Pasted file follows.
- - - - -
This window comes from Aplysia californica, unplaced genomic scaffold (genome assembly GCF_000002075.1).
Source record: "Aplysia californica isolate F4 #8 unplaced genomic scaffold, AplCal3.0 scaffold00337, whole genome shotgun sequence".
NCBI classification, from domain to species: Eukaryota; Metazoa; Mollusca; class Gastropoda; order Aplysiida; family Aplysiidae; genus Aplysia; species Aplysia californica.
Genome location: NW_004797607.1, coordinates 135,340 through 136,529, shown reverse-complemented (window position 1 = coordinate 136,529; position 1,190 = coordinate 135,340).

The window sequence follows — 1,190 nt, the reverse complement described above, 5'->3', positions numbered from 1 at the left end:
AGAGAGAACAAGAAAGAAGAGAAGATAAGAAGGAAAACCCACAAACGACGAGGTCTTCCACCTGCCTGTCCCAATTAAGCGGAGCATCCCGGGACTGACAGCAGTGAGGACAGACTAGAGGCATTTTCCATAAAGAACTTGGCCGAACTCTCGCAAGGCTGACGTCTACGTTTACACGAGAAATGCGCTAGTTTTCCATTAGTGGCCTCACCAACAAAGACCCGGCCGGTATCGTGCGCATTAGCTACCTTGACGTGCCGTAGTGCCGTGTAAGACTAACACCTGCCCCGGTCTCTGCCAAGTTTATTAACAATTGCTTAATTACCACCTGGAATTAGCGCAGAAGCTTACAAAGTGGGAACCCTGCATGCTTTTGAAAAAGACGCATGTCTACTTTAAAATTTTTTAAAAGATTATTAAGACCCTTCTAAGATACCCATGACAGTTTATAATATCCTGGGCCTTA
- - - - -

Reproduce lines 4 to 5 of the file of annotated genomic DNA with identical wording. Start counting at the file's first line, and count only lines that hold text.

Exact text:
Genome location: NW_004797607.1, coordinates 135,340 through 136,529, shown reverse-complemented (window position 1 = coordinate 136,529; position 1,190 = coordinate 135,340).

The window sequence follows — 1,190 nt, the reverse complement described above, 5'->3', positions numbered from 1 at the left end: